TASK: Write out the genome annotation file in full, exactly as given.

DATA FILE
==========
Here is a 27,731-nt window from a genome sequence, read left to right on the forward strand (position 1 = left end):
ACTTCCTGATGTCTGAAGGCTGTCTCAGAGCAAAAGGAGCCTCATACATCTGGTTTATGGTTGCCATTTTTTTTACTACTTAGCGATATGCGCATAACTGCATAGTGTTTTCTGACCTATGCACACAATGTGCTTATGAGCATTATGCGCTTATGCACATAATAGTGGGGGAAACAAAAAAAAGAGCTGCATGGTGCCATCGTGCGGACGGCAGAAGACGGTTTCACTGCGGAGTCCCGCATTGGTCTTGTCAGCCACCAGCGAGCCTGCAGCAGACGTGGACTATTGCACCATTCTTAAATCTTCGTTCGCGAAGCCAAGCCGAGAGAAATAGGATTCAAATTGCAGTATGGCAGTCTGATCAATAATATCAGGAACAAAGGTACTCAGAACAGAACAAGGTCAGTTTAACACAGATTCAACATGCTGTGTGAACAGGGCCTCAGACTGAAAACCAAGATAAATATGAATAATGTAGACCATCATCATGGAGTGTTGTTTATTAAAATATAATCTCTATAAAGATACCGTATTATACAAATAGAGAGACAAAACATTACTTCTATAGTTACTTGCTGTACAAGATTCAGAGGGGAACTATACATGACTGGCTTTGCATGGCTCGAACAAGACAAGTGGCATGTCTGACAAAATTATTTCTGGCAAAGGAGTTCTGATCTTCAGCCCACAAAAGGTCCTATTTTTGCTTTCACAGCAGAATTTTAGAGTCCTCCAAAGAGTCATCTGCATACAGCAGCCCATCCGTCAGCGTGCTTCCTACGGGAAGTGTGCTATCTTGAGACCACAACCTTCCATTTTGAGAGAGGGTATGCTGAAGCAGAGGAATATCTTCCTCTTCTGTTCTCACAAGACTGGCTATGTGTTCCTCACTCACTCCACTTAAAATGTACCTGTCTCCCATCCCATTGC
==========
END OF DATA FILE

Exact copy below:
Here is a 27,731-nt window from a genome sequence, read left to right on the forward strand (position 1 = left end):
ACTTCCTGATGTCTGAAGGCTGTCTCAGAGCAAAAGGAGCCTCATACATCTGGTTTATGGTTGCCATTTTTTTTACTACTTAGCGATATGCGCATAACTGCATAGTGTTTTCTGACCTATGCACACAATGTGCTTATGAGCATTATGCGCTTATGCACATAATAGTGGGGGAAACAAAAAAAAGAGCTGCATGGTGCCATCGTGCGGACGGCAGAAGACGGTTTCACTGCGGAGTCCCGCATTGGTCTTGTCAGCCACCAGCGAGCCTGCAGCAGACGTGGACTATTGCACCATTCTTAAATCTTCGTTCGCGAAGCCAAGCCGAGAGAAATAGGATTCAAATTGCAGTATGGCAGTCTGATCAATAATATCAGGAACAAAGGTACTCAGAACAGAACAAGGTCAGTTTAACACAGATTCAACATGCTGTGTGAACAGGGCCTCAGACTGAAAACCAAGATAAATATGAATAATGTAGACCATCATCATGGAGTGTTGTTTATTAAAATATAATCTCTATAAAGATACCGTATTATACAAATAGAGAGACAAAACATTACTTCTATAGTTACTTGCTGTACAAGATTCAGAGGGGAACTATACATGACTGGCTTTGCATGGCTCGAACAAGACAAGTGGCATGTCTGACAAAATTATTTCTGGCAAAGGAGTTCTGATCTTCAGCCCACAAAAGGTCCTATTTTTGCTTTCACAGCAGAATTTTAGAGTCCTCCAAAGAGTCATCTGCATACAGCAGCCCATCCGTCAGCGTGCTTCCTACGGGAAGTGTGCTATCTTGAGACCACAACCTTCCATTTTGAGAGAGGGTATGCTGAAGCAGAGGAATATCTTCCTCTTCTGTTCTCACAAGACTGGCTATGTGTTCCTCACTCACTCCACTTAAAATGTACCTGTCTCCCATCCCATTGC